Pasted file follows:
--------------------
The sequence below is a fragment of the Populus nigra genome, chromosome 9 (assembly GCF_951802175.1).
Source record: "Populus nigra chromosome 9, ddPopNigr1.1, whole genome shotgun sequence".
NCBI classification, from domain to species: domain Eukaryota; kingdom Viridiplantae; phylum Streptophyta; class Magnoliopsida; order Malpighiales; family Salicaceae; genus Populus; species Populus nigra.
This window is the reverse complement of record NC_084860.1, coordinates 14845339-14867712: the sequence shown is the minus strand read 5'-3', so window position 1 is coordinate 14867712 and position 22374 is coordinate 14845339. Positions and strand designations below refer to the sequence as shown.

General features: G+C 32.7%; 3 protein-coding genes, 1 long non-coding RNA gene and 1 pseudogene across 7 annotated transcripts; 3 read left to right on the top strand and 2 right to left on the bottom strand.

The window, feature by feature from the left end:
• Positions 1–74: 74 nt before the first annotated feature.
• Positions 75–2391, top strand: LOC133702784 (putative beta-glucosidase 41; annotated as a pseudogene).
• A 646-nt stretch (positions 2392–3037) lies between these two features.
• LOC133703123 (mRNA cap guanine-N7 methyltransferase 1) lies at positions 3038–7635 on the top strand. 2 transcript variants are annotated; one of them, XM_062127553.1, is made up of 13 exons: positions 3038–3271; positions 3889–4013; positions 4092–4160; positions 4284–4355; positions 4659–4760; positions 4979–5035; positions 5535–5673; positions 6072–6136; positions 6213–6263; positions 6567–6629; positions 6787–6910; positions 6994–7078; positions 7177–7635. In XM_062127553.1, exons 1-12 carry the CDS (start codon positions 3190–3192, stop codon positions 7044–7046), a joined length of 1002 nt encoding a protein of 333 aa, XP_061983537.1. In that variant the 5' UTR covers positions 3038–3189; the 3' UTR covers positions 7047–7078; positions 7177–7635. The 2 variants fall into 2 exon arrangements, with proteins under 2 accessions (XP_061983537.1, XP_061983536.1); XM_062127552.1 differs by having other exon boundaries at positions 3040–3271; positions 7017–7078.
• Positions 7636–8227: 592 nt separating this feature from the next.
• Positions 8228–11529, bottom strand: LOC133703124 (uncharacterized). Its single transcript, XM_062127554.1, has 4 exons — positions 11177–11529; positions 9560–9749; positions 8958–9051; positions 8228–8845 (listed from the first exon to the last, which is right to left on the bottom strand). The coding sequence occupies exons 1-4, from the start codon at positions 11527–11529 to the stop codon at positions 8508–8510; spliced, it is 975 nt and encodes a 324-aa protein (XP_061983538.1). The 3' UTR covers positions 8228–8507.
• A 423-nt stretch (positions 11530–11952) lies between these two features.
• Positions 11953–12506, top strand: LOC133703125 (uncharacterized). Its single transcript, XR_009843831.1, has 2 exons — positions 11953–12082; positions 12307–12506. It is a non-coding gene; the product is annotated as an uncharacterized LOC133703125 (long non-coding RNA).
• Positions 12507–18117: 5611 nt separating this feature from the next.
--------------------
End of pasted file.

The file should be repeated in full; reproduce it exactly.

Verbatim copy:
The sequence below is a fragment of the Populus nigra genome, chromosome 9 (assembly GCF_951802175.1).
Source record: "Populus nigra chromosome 9, ddPopNigr1.1, whole genome shotgun sequence".
NCBI classification, from domain to species: domain Eukaryota; kingdom Viridiplantae; phylum Streptophyta; class Magnoliopsida; order Malpighiales; family Salicaceae; genus Populus; species Populus nigra.
This window is the reverse complement of record NC_084860.1, coordinates 14845339-14867712: the sequence shown is the minus strand read 5'-3', so window position 1 is coordinate 14867712 and position 22374 is coordinate 14845339. Positions and strand designations below refer to the sequence as shown.

General features: G+C 32.7%; 3 protein-coding genes, 1 long non-coding RNA gene and 1 pseudogene across 7 annotated transcripts; 3 read left to right on the top strand and 2 right to left on the bottom strand.

The window, feature by feature from the left end:
• Positions 1–74: 74 nt before the first annotated feature.
• Positions 75–2391, top strand: LOC133702784 (putative beta-glucosidase 41; annotated as a pseudogene).
• A 646-nt stretch (positions 2392–3037) lies between these two features.
• LOC133703123 (mRNA cap guanine-N7 methyltransferase 1) lies at positions 3038–7635 on the top strand. 2 transcript variants are annotated; one of them, XM_062127553.1, is made up of 13 exons: positions 3038–3271; positions 3889–4013; positions 4092–4160; positions 4284–4355; positions 4659–4760; positions 4979–5035; positions 5535–5673; positions 6072–6136; positions 6213–6263; positions 6567–6629; positions 6787–6910; positions 6994–7078; positions 7177–7635. In XM_062127553.1, exons 1-12 carry the CDS (start codon positions 3190–3192, stop codon positions 7044–7046), a joined length of 1002 nt encoding a protein of 333 aa, XP_061983537.1. In that variant the 5' UTR covers positions 3038–3189; the 3' UTR covers positions 7047–7078; positions 7177–7635. The 2 variants fall into 2 exon arrangements, with proteins under 2 accessions (XP_061983537.1, XP_061983536.1); XM_062127552.1 differs by having other exon boundaries at positions 3040–3271; positions 7017–7078.
• Positions 7636–8227: 592 nt separating this feature from the next.
• Positions 8228–11529, bottom strand: LOC133703124 (uncharacterized). Its single transcript, XM_062127554.1, has 4 exons — positions 11177–11529; positions 9560–9749; positions 8958–9051; positions 8228–8845 (listed from the first exon to the last, which is right to left on the bottom strand). The coding sequence occupies exons 1-4, from the start codon at positions 11527–11529 to the stop codon at positions 8508–8510; spliced, it is 975 nt and encodes a 324-aa protein (XP_061983538.1). The 3' UTR covers positions 8228–8507.
• A 423-nt stretch (positions 11530–11952) lies between these two features.
• Positions 11953–12506, top strand: LOC133703125 (uncharacterized). Its single transcript, XR_009843831.1, has 2 exons — positions 11953–12082; positions 12307–12506. It is a non-coding gene; the product is annotated as an uncharacterized LOC133703125 (long non-coding RNA).
• Positions 12507–18117: 5611 nt separating this feature from the next.